During the early years of the war, the German industry faced challenges in producing thick armor plates for their armored vehicles, particularly tanks. This limitation led to the practice of bolting or welding additional armor plates onto existing designs as a way to enhance protection. Source:


The original Panzer IV turret was replaced with a completely new design. It consisted of two parts. The front crew compartment and the rear rocket pod. The crew compartment had a box-like shape. It appears to have been fully enclosed, with a hatch located on the left side. It is likely that there was another hatch located on the opposite side. The hatch itself was taken from a Panzer IV, with the difference that it opened to the rear. This arrangement offered a chance of a ricochet entering the crew compartment when the hatch was open. It is possible that it was intentionally installed to prevent rocket backflash from entering the crew compartment in case the crew forgot to close it.
While the view of this turret is rather poor, it appears that a machine gun ball mount was placed on this turret. In addition, there would be a need for an observation port. The gunner would use it to find the target. It is unknown if any hatch was added on top.

The rear part of this turret was used to store the box-shaped rocket pod. It was fully protected and hydraulically raised to engage the enemy positions. When on the move, it was simply lowered down. The turret could possibly have been able to fully rotate. While this new turret was built to fit inside the original Panzer IV turret ring, the upper parts of it seem to have been enlarged to use most of the upper superstructure space.

A close-up view of the Raketenwerfer auf Panzer IV new turret design. The front part, where a crewman was seated, has what appears to be a machine gun. Source:


The limited available sources on this vehicle mention that its armament consisted of four horizontally placed 28 cm rockets. Each rocket was 120 cm long and weighed approximately 83 kg. These rockets had a limited effective range of just over 2 km and compensated for their poor ballistic shape with a large 36 kg incendiary oil or explosive warhead.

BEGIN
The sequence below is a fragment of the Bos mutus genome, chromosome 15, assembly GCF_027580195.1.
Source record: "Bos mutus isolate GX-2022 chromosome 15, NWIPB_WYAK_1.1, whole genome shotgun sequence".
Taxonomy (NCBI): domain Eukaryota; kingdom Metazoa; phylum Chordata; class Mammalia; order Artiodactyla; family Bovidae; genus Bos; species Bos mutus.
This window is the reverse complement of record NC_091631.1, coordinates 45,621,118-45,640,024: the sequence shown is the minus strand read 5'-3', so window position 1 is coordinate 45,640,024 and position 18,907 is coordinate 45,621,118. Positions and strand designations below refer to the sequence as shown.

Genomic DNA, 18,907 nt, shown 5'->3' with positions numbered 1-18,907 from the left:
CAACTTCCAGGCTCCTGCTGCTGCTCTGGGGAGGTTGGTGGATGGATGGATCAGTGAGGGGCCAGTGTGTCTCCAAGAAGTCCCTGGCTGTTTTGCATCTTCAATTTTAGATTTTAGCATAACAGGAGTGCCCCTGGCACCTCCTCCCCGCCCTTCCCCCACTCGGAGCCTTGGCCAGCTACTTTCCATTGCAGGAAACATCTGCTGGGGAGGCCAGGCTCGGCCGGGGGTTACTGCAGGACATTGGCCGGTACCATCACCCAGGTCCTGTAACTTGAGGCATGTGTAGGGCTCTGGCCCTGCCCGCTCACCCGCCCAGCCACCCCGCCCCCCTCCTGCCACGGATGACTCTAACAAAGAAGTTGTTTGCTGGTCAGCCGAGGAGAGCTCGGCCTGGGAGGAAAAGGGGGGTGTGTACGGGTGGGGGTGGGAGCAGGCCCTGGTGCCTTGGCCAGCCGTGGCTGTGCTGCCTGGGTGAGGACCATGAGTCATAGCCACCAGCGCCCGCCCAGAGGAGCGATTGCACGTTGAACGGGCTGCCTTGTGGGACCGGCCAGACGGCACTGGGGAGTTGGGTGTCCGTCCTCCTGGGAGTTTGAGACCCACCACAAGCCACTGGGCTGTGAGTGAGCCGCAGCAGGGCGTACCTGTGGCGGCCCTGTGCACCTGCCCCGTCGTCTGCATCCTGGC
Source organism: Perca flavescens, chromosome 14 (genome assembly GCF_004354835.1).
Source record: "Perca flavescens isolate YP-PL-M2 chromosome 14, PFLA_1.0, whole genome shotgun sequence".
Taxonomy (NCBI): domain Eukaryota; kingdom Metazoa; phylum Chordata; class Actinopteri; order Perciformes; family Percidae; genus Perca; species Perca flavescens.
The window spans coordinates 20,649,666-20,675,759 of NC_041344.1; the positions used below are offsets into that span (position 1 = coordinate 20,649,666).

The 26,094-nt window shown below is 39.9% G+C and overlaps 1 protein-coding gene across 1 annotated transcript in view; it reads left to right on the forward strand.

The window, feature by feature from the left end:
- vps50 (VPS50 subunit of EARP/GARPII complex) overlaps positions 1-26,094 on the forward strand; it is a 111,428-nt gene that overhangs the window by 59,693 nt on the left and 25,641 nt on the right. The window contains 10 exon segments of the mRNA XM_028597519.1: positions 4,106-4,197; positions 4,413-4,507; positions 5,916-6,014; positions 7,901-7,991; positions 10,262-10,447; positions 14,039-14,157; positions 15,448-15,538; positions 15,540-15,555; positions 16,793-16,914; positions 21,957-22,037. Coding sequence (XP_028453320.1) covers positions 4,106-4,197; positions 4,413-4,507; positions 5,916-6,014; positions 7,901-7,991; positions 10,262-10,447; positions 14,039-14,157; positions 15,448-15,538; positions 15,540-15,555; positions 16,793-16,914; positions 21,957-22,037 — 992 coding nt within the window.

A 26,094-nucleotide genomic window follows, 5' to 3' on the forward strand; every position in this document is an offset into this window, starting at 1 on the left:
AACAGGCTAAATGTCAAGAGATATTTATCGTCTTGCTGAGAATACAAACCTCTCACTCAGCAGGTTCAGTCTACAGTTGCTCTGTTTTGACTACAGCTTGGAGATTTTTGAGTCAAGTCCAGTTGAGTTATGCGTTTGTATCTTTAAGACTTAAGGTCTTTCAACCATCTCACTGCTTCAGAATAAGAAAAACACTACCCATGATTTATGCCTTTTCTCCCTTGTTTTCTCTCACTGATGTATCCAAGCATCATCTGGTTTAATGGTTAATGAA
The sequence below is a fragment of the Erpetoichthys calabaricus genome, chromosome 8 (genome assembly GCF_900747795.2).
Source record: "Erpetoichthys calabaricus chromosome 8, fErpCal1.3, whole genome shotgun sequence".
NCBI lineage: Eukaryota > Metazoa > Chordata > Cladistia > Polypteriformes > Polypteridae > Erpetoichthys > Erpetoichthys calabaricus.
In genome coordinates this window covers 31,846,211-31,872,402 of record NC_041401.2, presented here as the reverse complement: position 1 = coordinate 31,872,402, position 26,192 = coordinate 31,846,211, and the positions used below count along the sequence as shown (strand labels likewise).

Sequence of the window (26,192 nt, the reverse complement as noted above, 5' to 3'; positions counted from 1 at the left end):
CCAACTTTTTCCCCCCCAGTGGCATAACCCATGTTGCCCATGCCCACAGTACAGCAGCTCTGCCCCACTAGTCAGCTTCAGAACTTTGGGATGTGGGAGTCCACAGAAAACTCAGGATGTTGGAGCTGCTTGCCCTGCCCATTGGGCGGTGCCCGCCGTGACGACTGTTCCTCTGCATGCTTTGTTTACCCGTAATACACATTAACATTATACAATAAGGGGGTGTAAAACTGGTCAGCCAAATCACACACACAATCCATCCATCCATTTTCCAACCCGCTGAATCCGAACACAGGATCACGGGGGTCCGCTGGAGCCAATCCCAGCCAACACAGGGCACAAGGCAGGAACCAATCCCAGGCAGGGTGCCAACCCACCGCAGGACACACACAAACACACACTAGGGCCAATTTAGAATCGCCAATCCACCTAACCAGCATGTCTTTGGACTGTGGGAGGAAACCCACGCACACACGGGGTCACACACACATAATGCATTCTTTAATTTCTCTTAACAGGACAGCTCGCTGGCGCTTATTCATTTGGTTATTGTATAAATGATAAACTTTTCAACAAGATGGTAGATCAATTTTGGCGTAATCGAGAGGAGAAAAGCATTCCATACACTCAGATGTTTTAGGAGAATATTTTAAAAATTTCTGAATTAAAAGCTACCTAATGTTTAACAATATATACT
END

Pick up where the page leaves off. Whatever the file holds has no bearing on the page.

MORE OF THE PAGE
After firing all the rockets, the tank would need to return to the rear for reloading, a process that would likely be difficult and time-consuming due to the weight of the rockets and high mounting. Firing the rockets was possibly done when the turret was turned sideways to avoid damage to the engine compartment from the rocket’s backflash, which could, in the worst-case scenario, lead to a fire.

The Raketenwerfer auf Panzer IV lacked the typical superstructure-mounted machine gun ball mount, instead featuring a small firing port for the crew to use their own personal weapons. Inside the new turret, there might have been a machine gun ball mount added, possibly equipped with a 7.92 mm MG 34 machine gun, although specific details about the ammunition load for the machine gun are unknown.

The 28/32 cm rocket was stored inside a wooden/steel cage. If needed, they could be fired in this configuration by simply placing them at an angle and pointing them toward the enemy. Source:


Both the Panzer IV Ausf.B and C had thin armor protection. The frontal armor thickness ranged between 20 to 30 mm. With the installation of additional armor plates, the front protection was increased to 60 mm. The side and rear were only 14.5 mm thick.

The armor thickness of the new turret is unknown. It is likely that it was only lightly protected. In addition, given its experimental nature, the turret may have been built using soft steel not suited for real combat operations.


The number of crewmen for this vehicle is unknown. It can be assumed that the crew would have consisted of at least four crew members. The driver and the radio operator would be seated inside the hull. A gunner and possibly a commander would be located inside the turret. Of course, due to a lack of sources, this is speculation at best.